Embroidery Supplies

How to Use Stick and Stitch Stabilizer To Transfer and Embroider a Pattern With Ease

Embroidery Stabilizer

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This article is brought to you by Brown Paper Stitch, my business that makes your wardrobe pawesome by embroidering your pets on clothing.

There are many ways to trans­fer an embroi­dery pat­tern onto a piece of fab­ric. You can, for instance, draw on the mate­r­i­al using a spe­cial pen intend­ed just for embroi­dery. And while I find that use­ful for some projects, there’s a trans­fer method that allows me to turn my design into one big stick­er and press it onto the fabric.

Called embroi­dery sta­bi­liz­er, this stick-on mate­r­i­al is ide­al for large projects with a lot of details. To use, I print my pat­tern on my laser print­er and then adhere it to the fab­ric. Once I’m done, I sim­ply wash the excess pat­tern away with warm water, and it leaves no trace that it was ever there.

So many peo­ple don’t know about this method, and to be hon­est, I did­n’t either—at first. I noticed embroi­der­ers using it a cou­ple of years after I start­ed my stitch­ing. And it was only once I began cre­at­ing cus­tom pet embroi­dery—in which I was draw­ing a sketch for a client—that I con­sid­ered using it. The big advan­tage is that you can cre­ate a pat­tern, or use a down­loaded one, and just print it with­out hav­ing to trans­fer using a pen.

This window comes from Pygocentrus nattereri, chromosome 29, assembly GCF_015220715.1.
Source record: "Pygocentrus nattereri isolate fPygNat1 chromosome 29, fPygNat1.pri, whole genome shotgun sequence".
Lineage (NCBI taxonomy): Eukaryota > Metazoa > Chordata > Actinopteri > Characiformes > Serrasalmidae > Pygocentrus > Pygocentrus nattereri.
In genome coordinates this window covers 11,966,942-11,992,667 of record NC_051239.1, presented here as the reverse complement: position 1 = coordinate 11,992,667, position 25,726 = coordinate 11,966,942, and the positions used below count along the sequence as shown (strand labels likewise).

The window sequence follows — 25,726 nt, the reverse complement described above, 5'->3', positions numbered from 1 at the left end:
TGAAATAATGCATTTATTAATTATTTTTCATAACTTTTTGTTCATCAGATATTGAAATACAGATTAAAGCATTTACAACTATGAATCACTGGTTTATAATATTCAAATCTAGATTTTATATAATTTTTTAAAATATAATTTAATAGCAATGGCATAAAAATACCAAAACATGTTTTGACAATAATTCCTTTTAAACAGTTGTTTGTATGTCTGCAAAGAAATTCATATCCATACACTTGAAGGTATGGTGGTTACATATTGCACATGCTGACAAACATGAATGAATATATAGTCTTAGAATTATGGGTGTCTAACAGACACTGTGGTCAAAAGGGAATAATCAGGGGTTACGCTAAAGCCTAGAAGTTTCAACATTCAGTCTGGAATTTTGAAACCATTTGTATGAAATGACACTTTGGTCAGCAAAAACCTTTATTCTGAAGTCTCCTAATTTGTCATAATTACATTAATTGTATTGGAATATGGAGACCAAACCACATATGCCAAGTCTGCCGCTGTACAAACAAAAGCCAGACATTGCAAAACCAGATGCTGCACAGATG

How to Use Embroidery Stabilizer

I use Sulky brand Stick N Stitch sta­bi­liz­er and print my pat­terns on a laser print­er. Once print­ed, I cut out the designs with a stan­dard pair of scis­sors and adhere them to my fab­ric. Once all of my stitch­ing is done, I put the fab­ric under warm water to remove the sta­bi­liz­er and let it dry as normal.


Embroidery Stabilizer Tips

Stick and stitch sta­bi­liz­er is, by far, my pre­ferred method of trans­fer­ring an embroi­dery pat­tern. But, through­out the time I’ve been work­ing with it, I’ve real­ized it has its quirks. Here are some things you should know before try­ing it.

  • The sta­bi­liz­er works best with light-col­ored fab­rics. You’ll have an eas­i­er time see­ing the lines of your design. With dark or black fab­rics, you’ll have to strain to see your marks.
  • The oils on your fin­gers can affect the sta­bi­liz­er. The more you touch the stick and stitch sta­bi­liz­er, the more you’ll degrade it. Once you’re hap­py with the place­ment of the pat­tern, try not to touch the design unless you’re stitch­ing into it. Repeat­ed­ly han­dling a design can make it hard­er to see.
  • Stick and stitch sta­bi­liz­er will “shift”  and com­press your design if you’re not care­ful. This is an easy prob­lem to pre­vent. To stop the sta­bi­liz­er from mov­ing on your fab­ric, add a few stitch­es to each cor­ner of your design.
  • Sta­bi­liz­er is like a glue. Once you’ve washed away the sta­bi­liz­er, it will make your stitch­es appear a bit less “fuzzy” as the sta­bi­liz­er is like glue that locks them into place. If you’re embroi­der­ing on cloth­ing, this is a great advan­tage, as it means your stitch­ing will hold up to washings.